Pressman's Deluxe Editions (released in 1986 and 1987, respectively) have more puzzles, a money tray, a replica of the Wheel with a single flipper which spins much like on the show, and play money denominations of $50-$100-$500-$1,000. As the game progresses, the host adds new wedges ($500, $900, $1,000, $2,500, $5,000, and Bankrupt) to the Wheel; while the instructions give suggestions as to their placement, the host can place them in any manner s/he wishes or not use them at all. This allows for many possible layouts, including one with three adjacent four-digit values and a double-width Bankrupt.

The ways the four-digit values were styled were not like the TV-show counterparts. Instead of being lime, yellow, or blue like the ones seen on the show at the time, the $1,000 space was cyan. $2,500 was lavender and in fact would not be seen on the show (let alone in its sapphire color) until after at least the first Deluxe Edition was released. $5,000 was white instead of silver and had red numbering as opposed to the regular black.

The Deluxe Edition boxes are mostly identical: the cover has a smaller cropped version of the aforementioned illustration, plus a small photo of the Wheel replica with the text "Featuring an Authentic Replica of the Wheel". The back and sides of both each show a prototype with the regular-edition play money and extra Wheel wedges of $1,000 (yellow), $1,500 (green), $2,000 (blue), and $2,500 (magenta; has another magenta wedge of an unknown value underneath).

Interestingly, the second regular edition and first Deluxe Edition are two of only three board or video game adaptations that are known to have been offered as a prize (the third being the Wii version): the former was part of a $300 Pressman collection on a daytime episode in May-June 1986, while the latter was part of a $350 Pressman collection on a late-1986 daytime episode.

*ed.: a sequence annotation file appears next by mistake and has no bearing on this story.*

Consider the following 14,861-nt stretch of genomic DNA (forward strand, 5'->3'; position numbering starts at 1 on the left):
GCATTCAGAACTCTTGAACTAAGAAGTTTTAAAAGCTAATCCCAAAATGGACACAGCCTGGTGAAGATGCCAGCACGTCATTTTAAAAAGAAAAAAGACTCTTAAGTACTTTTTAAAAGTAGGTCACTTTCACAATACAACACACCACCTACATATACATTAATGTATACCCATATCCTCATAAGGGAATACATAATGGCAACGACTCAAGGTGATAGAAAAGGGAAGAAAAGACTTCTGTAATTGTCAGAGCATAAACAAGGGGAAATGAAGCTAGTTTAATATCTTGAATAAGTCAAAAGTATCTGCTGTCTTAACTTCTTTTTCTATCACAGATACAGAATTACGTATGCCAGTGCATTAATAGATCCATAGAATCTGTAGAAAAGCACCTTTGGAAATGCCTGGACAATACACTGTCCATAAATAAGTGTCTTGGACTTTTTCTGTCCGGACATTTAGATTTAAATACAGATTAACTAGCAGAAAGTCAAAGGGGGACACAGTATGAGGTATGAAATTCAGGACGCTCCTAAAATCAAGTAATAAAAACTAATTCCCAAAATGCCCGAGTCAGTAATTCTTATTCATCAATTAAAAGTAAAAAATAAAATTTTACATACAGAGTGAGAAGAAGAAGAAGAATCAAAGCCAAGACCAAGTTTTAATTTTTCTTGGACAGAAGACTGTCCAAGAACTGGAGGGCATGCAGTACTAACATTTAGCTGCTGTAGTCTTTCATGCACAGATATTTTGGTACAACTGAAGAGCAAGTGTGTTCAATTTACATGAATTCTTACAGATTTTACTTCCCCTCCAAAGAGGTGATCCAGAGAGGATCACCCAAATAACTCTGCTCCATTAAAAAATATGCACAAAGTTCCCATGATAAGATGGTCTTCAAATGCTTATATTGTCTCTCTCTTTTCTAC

Junior EditionEdit

Released in 1987, this child-friendly tweak uses a unique rainbow-colored puzzle board (with the plastic board being blue instead of green) and play money denominations of $100, $200, and $500. The Wheel itself has a blue dollar-sign spinner and values in $100 increments, with a top value of $700 (by replacing any $X50 values with multiples of $100); as a result, vowels and the house minimum are both $200.

The layout is Bankrupt-$700-$100-$300-$200-$100-$500-$400-$300-$200-Free Spin-$100-$200-$300-$500-Lose A Turn-$400-$300-$200-$100-$400-$600-$400-$300. Although the color scheme of the spinner used in-game is the same as its regular edition counterpart, some wedges were recolored on the Junior Edition's box cover. Also on the box cover, the arrow is red instead of blue.

Interestingly, one of the puzzle answers is WHEEL OF FORTUNE, with FORTUNE aligned further right than the first two words.

Travel EditionsEdit

At least three were released: two regular editions in 1988, then a Junior Edition in 1989. Along with a wipe-off puzzle board, the dollar-sign spinner is extremely large for the Wheel size. Also, in the Junior Edition, the values are the same as its regular counterparts.

Watches (1987, 1996, 1999)Edit

Two watches were released in 1987, manufactured by Sharp (not to be confused with the electronics company) and features the same template from the 1980s Pressman board games (except Junior Edition). Both have small booklets containing puzzle pads and rules for gameplay.